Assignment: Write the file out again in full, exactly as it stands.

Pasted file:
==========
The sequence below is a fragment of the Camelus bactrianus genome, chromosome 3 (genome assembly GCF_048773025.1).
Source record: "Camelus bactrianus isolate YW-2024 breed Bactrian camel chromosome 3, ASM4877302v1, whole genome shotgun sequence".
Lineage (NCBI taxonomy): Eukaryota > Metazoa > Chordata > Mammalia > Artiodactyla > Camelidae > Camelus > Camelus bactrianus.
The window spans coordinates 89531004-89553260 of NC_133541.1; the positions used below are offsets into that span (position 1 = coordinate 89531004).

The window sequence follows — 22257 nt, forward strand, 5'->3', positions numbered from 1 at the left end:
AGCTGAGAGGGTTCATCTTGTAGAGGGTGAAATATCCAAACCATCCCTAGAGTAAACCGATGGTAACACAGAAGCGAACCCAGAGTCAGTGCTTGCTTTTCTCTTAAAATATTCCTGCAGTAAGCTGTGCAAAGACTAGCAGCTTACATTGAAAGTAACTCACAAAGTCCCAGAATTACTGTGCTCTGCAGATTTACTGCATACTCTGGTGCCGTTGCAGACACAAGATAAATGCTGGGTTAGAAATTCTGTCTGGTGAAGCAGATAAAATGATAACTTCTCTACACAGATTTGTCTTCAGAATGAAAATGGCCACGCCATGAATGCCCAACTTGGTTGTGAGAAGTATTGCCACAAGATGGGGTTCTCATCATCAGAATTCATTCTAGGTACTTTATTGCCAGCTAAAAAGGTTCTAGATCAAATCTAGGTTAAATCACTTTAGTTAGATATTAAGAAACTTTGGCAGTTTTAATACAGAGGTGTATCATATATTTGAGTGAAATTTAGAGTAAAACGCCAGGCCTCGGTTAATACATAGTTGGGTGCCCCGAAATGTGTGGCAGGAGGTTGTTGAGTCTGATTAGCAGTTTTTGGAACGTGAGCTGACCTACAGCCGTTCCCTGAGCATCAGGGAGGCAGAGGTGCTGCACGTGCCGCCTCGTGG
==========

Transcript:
The sequence below is a fragment of the Camelus bactrianus genome, chromosome 3 (genome assembly GCF_048773025.1).
Source record: "Camelus bactrianus isolate YW-2024 breed Bactrian camel chromosome 3, ASM4877302v1, whole genome shotgun sequence".
Lineage (NCBI taxonomy): Eukaryota > Metazoa > Chordata > Mammalia > Artiodactyla > Camelidae > Camelus > Camelus bactrianus.
The window spans coordinates 89531004-89553260 of NC_133541.1; the positions used below are offsets into that span (position 1 = coordinate 89531004).

The window sequence follows — 22257 nt, forward strand, 5'->3', positions numbered from 1 at the left end:
AGCTGAGAGGGTTCATCTTGTAGAGGGTGAAATATCCAAACCATCCCTAGAGTAAACCGATGGTAACACAGAAGCGAACCCAGAGTCAGTGCTTGCTTTTCTCTTAAAATATTCCTGCAGTAAGCTGTGCAAAGACTAGCAGCTTACATTGAAAGTAACTCACAAAGTCCCAGAATTACTGTGCTCTGCAGATTTACTGCATACTCTGGTGCCGTTGCAGACACAAGATAAATGCTGGGTTAGAAATTCTGTCTGGTGAAGCAGATAAAATGATAACTTCTCTACACAGATTTGTCTTCAGAATGAAAATGGCCACGCCATGAATGCCCAACTTGGTTGTGAGAAGTATTGCCACAAGATGGGGTTCTCATCATCAGAATTCATTCTAGGTACTTTATTGCCAGCTAAAAAGGTTCTAGATCAAATCTAGGTTAAATCACTTTAGTTAGATATTAAGAAACTTTGGCAGTTTTAATACAGAGGTGTATCATATATTTGAGTGAAATTTAGAGTAAAACGCCAGGCCTCGGTTAATACATAGTTGGGTGCCCCGAAATGTGTGGCAGGAGGTTGTTGAGTCTGATTAGCAGTTTTTGGAACGTGAGCTGACCTACAGCCGTTCCCTGAGCATCAGGGAGGCAGAGGTGCTGCACGTGCCGCCTCGTGG